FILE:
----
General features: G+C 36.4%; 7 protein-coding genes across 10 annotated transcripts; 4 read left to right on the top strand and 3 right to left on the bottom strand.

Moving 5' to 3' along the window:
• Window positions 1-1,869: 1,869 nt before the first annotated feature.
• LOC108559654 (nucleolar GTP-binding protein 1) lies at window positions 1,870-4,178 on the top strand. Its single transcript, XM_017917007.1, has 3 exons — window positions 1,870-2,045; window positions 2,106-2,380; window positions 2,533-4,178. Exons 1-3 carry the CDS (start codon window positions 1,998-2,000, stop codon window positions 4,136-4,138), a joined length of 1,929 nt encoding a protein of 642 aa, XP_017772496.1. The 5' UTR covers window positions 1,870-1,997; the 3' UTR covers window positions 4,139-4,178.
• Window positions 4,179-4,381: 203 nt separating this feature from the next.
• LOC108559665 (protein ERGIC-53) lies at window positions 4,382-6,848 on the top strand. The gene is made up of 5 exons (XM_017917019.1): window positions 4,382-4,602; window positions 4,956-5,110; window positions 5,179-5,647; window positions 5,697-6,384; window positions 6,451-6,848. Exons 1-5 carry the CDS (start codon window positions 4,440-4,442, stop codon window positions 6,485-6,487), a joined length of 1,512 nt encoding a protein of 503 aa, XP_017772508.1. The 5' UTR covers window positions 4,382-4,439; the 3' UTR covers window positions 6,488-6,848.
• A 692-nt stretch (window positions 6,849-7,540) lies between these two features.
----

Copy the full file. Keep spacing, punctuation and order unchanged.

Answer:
General features: G+C 36.4%; 7 protein-coding genes across 10 annotated transcripts; 4 read left to right on the top strand and 3 right to left on the bottom strand.

Moving 5' to 3' along the window:
• Window positions 1-1,869: 1,869 nt before the first annotated feature.
• LOC108559654 (nucleolar GTP-binding protein 1) lies at window positions 1,870-4,178 on the top strand. Its single transcript, XM_017917007.1, has 3 exons — window positions 1,870-2,045; window positions 2,106-2,380; window positions 2,533-4,178. Exons 1-3 carry the CDS (start codon window positions 1,998-2,000, stop codon window positions 4,136-4,138), a joined length of 1,929 nt encoding a protein of 642 aa, XP_017772496.1. The 5' UTR covers window positions 1,870-1,997; the 3' UTR covers window positions 4,139-4,178.
• Window positions 4,179-4,381: 203 nt separating this feature from the next.
• LOC108559665 (protein ERGIC-53) lies at window positions 4,382-6,848 on the top strand. The gene is made up of 5 exons (XM_017917019.1): window positions 4,382-4,602; window positions 4,956-5,110; window positions 5,179-5,647; window positions 5,697-6,384; window positions 6,451-6,848. Exons 1-5 carry the CDS (start codon window positions 4,440-4,442, stop codon window positions 6,485-6,487), a joined length of 1,512 nt encoding a protein of 503 aa, XP_017772508.1. The 5' UTR covers window positions 4,382-4,439; the 3' UTR covers window positions 6,488-6,848.
• A 692-nt stretch (window positions 6,849-7,540) lies between these two features.